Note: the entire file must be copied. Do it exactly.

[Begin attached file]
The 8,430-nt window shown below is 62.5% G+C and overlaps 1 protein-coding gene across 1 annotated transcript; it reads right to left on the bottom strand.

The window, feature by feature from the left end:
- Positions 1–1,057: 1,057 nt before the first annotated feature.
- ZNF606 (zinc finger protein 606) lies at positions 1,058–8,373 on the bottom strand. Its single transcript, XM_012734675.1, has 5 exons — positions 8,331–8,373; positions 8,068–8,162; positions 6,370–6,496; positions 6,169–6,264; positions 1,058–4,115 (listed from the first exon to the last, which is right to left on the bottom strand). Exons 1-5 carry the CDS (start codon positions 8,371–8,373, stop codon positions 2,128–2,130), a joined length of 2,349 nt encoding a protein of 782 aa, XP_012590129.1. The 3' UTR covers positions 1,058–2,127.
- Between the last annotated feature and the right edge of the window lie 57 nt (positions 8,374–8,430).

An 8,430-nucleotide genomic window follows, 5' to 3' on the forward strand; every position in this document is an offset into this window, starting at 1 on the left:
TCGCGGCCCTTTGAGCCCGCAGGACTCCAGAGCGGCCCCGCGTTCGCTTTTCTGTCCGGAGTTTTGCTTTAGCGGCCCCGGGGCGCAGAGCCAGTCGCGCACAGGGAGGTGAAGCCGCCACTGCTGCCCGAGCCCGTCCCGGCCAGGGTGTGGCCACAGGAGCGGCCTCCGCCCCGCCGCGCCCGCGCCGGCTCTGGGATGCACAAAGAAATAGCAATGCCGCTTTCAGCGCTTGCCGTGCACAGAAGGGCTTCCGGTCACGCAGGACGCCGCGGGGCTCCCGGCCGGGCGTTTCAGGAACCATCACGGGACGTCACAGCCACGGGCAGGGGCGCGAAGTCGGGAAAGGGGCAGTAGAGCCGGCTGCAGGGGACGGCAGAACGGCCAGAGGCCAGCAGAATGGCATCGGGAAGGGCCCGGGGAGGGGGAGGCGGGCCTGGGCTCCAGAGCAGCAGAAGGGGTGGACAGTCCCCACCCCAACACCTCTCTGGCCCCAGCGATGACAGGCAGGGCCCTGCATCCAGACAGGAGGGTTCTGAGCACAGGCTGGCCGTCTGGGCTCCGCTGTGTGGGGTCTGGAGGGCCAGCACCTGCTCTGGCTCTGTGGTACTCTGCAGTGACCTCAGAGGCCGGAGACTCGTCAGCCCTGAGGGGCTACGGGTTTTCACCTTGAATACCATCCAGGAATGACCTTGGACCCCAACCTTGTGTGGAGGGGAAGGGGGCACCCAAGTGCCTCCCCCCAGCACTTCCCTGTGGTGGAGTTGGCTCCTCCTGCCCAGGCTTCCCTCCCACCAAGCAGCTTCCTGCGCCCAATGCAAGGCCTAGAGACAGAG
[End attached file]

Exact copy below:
The 8,430-nt window shown below is 62.5% G+C and overlaps 1 protein-coding gene across 1 annotated transcript; it reads right to left on the bottom strand.

The window, feature by feature from the left end:
- Positions 1–1,057: 1,057 nt before the first annotated feature.
- ZNF606 (zinc finger protein 606) lies at positions 1,058–8,373 on the bottom strand. Its single transcript, XM_012734675.1, has 5 exons — positions 8,331–8,373; positions 8,068–8,162; positions 6,370–6,496; positions 6,169–6,264; positions 1,058–4,115 (listed from the first exon to the last, which is right to left on the bottom strand). Exons 1-5 carry the CDS (start codon positions 8,371–8,373, stop codon positions 2,128–2,130), a joined length of 2,349 nt encoding a protein of 782 aa, XP_012590129.1. The 3' UTR covers positions 1,058–2,127.
- Between the last annotated feature and the right edge of the window lie 57 nt (positions 8,374–8,430).

An 8,430-nucleotide genomic window follows, 5' to 3' on the forward strand; every position in this document is an offset into this window, starting at 1 on the left:
TCGCGGCCCTTTGAGCCCGCAGGACTCCAGAGCGGCCCCGCGTTCGCTTTTCTGTCCGGAGTTTTGCTTTAGCGGCCCCGGGGCGCAGAGCCAGTCGCGCACAGGGAGGTGAAGCCGCCACTGCTGCCCGAGCCCGTCCCGGCCAGGGTGTGGCCACAGGAGCGGCCTCCGCCCCGCCGCGCCCGCGCCGGCTCTGGGATGCACAAAGAAATAGCAATGCCGCTTTCAGCGCTTGCCGTGCACAGAAGGGCTTCCGGTCACGCAGGACGCCGCGGGGCTCCCGGCCGGGCGTTTCAGGAACCATCACGGGACGTCACAGCCACGGGCAGGGGCGCGAAGTCGGGAAAGGGGCAGTAGAGCCGGCTGCAGGGGACGGCAGAACGGCCAGAGGCCAGCAGAATGGCATCGGGAAGGGCCCGGGGAGGGGGAGGCGGGCCTGGGCTCCAGAGCAGCAGAAGGGGTGGACAGTCCCCACCCCAACACCTCTCTGGCCCCAGCGATGACAGGCAGGGCCCTGCATCCAGACAGGAGGGTTCTGAGCACAGGCTGGCCGTCTGGGCTCCGCTGTGTGGGGTCTGGAGGGCCAGCACCTGCTCTGGCTCTGTGGTACTCTGCAGTGACCTCAGAGGCCGGAGACTCGTCAGCCCTGAGGGGCTACGGGTTTTCACCTTGAATACCATCCAGGAATGACCTTGGACCCCAACCTTGTGTGGAGGGGAAGGGGGCACCCAAGTGCCTCCCCCCAGCACTTCCCTGTGGTGGAGTTGGCTCCTCCTGCCCAGGCTTCCCTCCCACCAAGCAGCTTCCTGCGCCCAATGCAAGGCCTAGAGACAGAG